Belfast Telegraph

My day cooking with a MasterChef winner

The 2017 champion was known for her bold, unique flavours on the show. Lauren Taylor tries Saliha's culinary course

MasterChef winner Saliha Mahmood Ahmed and Lauren Taylor
MasterChef winner Saliha Mahmood Ahmed and Lauren Taylor

Last year Saliha Mahmood-Ahmed saw off 63 other contestants in gruelling culinary challenges to lift the MasterChef trophy, making John Torode cry actual tears. Viewers loved her Indo-Persian fusion style, interesting flavour combinations - often mixing sweet, spicy and savoury - and upbeat personality. Now Saliha balances life as a hospital gastroenterology doctor, being a mum-of-one and a new career in food.

Ahead of being out her first cookbook, Khazana, set to published this September, the chef has been teaching cookery courses at the Seasoned Cookery School, in Derbyshire, as part of their series of MasterChef Cookery Experience Days. The idea is, a small group of budding chefs cook a series of recipes designed by a MasterChef winner or finalist, who share their skills, and offer plenty of one-on-one help.

In Saliha's course I'm cooking two dishes: aubergine curry with stuffed paratha bread, and a lamb biryani. The family-run cookery school, set in the grounds of Catton Hall Estate, and the inviting, spacious kitchen is enough to make even the most basic of home cooks want to get chopping, frying and baking.

So I whip my very own MasterChef apron over my head (every cook gets one included in the price of the course), and with Saliha's recipe in hand and the ingredients measured out on my workstation, I imagine this is how any contestant feels on day one, you know, without being broadcast to millions.

We gather around Saliha as she throws the basis of a curry together. A generous helping of onion (sliced not diced), curry leaves, ginger, garlic, turmeric, cumin, chilli powder, and a lot of olive oil - far more than I'd ever thought would go into a curry. "You need more than you think," she explains. This, I learn, is one of the most important lessons of the day - you need a lot of oil for 'bhuna'. Although also a popular dish, it's first and foremost an Indian cooking process where spices are gently fried to release flavour. After adding tomatoes and a splash of water, Saliha says to reduce the mixture down and "look for the oil rising to the surface at the side of the pan," i.e. the bhuna.

"Spices can seem intimidating and exotic, and until someone tells you how to use them and how they should taste, you never really know," she tells me. "Those techniques; making sure they don't burn, making sure that certain spices are toasted before using them, making sure chilli powders have certain strengths, those are all things that can really improve the quality of the food you produce in the end."

After I've got the hang of the bhuna, the smooth aubergine curry (more like a delicious dip) is a surprisingly simple dish to make, and can be used as the basis of any spicy curry. The aubergine curry needs a vessel, so we rustle up a dough for parathas, to be stuffed with a mixture of potato, green chilli, coriander toasted cumin seeds, lemon, fenugreek and, the magic ingredient, 'anardana' or pomegranate powder.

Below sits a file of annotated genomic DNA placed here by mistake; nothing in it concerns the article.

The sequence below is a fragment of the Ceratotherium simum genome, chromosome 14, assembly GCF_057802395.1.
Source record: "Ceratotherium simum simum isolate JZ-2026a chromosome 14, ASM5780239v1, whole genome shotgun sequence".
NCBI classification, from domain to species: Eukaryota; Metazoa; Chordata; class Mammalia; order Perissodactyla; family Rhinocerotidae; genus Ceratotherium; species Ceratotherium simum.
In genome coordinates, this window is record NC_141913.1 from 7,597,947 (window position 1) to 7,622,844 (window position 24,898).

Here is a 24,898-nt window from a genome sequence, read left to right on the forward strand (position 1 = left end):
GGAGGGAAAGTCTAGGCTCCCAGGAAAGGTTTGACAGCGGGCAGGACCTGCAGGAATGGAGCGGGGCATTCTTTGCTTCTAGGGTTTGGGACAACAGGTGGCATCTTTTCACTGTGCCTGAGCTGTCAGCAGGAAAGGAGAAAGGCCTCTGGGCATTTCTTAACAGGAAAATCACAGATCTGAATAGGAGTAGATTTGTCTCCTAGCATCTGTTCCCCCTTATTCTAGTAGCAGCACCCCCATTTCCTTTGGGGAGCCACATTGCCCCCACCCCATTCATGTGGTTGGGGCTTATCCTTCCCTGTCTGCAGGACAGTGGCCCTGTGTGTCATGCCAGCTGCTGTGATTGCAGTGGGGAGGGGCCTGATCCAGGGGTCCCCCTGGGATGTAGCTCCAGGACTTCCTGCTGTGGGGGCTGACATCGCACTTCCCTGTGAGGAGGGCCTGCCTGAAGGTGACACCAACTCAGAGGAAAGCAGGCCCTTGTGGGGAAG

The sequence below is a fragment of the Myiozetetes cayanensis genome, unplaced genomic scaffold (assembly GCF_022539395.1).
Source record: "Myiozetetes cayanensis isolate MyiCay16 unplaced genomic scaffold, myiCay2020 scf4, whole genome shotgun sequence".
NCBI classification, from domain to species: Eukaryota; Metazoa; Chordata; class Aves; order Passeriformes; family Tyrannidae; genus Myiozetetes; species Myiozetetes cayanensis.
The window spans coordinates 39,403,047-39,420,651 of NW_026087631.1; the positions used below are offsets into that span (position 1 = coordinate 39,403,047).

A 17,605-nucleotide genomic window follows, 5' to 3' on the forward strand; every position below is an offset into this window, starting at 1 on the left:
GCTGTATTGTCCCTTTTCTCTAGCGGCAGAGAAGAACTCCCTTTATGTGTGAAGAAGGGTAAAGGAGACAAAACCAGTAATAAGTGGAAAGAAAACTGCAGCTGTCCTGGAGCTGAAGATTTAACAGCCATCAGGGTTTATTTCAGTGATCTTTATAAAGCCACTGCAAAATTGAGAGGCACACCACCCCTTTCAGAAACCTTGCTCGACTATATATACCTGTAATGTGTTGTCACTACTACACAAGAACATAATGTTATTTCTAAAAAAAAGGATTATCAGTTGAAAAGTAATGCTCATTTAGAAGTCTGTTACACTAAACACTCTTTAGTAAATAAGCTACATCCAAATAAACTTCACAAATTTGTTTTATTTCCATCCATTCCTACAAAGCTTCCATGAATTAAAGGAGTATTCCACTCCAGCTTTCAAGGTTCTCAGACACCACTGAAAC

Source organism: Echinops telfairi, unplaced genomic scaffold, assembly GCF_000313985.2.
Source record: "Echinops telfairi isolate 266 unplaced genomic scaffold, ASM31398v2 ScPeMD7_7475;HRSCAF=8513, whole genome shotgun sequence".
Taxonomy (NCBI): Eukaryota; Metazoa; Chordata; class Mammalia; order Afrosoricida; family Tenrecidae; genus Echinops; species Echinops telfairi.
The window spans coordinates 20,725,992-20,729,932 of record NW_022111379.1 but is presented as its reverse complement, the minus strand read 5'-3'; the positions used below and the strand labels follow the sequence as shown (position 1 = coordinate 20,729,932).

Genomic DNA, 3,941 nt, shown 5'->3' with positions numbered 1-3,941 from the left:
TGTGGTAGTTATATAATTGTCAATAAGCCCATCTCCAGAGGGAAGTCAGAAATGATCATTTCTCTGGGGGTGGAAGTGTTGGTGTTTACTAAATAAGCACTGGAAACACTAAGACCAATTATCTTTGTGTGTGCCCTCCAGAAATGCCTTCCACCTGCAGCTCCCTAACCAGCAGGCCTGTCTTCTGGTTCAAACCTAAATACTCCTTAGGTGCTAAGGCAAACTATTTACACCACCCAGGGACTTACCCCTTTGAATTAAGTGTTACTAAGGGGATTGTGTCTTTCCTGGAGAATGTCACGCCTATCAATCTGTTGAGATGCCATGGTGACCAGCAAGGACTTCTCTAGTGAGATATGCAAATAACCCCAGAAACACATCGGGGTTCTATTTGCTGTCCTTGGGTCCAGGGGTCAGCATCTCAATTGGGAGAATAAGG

The dough needs to be thoroughly kneaded, and the filling in my first attempt explodes out the side as I try to roll it to a size and shape that resembles Saliha's perfect paratha. "Don't worry, this can be rescued," she says, smiling kindly as she reshapes it and throws it into the pan with some ghee, before walking me through a second, much more successful attempt.

My finished dish is far from perfect but it's very satisfying tucking into something totally out of my cooking comfort zone for lunch with a glass of wine and my fellow amateur (master) chefs. "That's the most important part of food - doing something you find fulfilling and relaxing," Saliha says.

The lamb biryani takes longer to prepare but would be perfect for a family weekend dinner. Saliha's recipe turns boiled lamb and layers of saffron-infused rice into something delicious. And by now, we're Indian cooking pros, so it's practically a doddle. Next, a rite of passage for any MasterChef contestant - the dreaded palate test. On the show, John Torode and Gregg Wallace present amateur chefs with a tray of produce, or a cooked dish, and ask them to identify each individual ingredient. I've always laughed when they couldn't identify a mushroom, but when Saliha presents us with a beautiful looking bowl of food, I can barely identify whether it's a starter or dessert (turns out it's neither).

Whatever it is, it's delicious. Cubes of what I think are potato but could be yams with chickpeas, pomegranate, probably yoghurt, some kind of herb, and a sauce that's unusual but definitely familiar, topped with something crunchy. It's official, I'd fail miserably at the actual TV palate test.

Thankfully we're not named and shamed for missing any (or most, in my case) of the ingredients. The dish is chaat, a savoury Indian street food snack, and I mumble agreements as other people reel off flavours that hadn't crossed my mind ... tamarind? Sure.

We should find a similar recipe in Saliha's Indo-Persian cookbook later in the year that she says she's put her "heart and soul into", as well as some dishes you might recognise from her time on MasterChef.

"The book is full of really sumptuous, rich, colourful dishes, and food that's got loads of stories and historical anecdotes behind it as well. It's really steeped in heritage, which I love."

Upcoming MasterChef Cookery courses at Seasoned Cookery School ( include sessions with 2014 finalist Jack Lucas, 2015 finalist Emma Spitzer and 2011 finalist Sara Danesin Medio, and cost £195.

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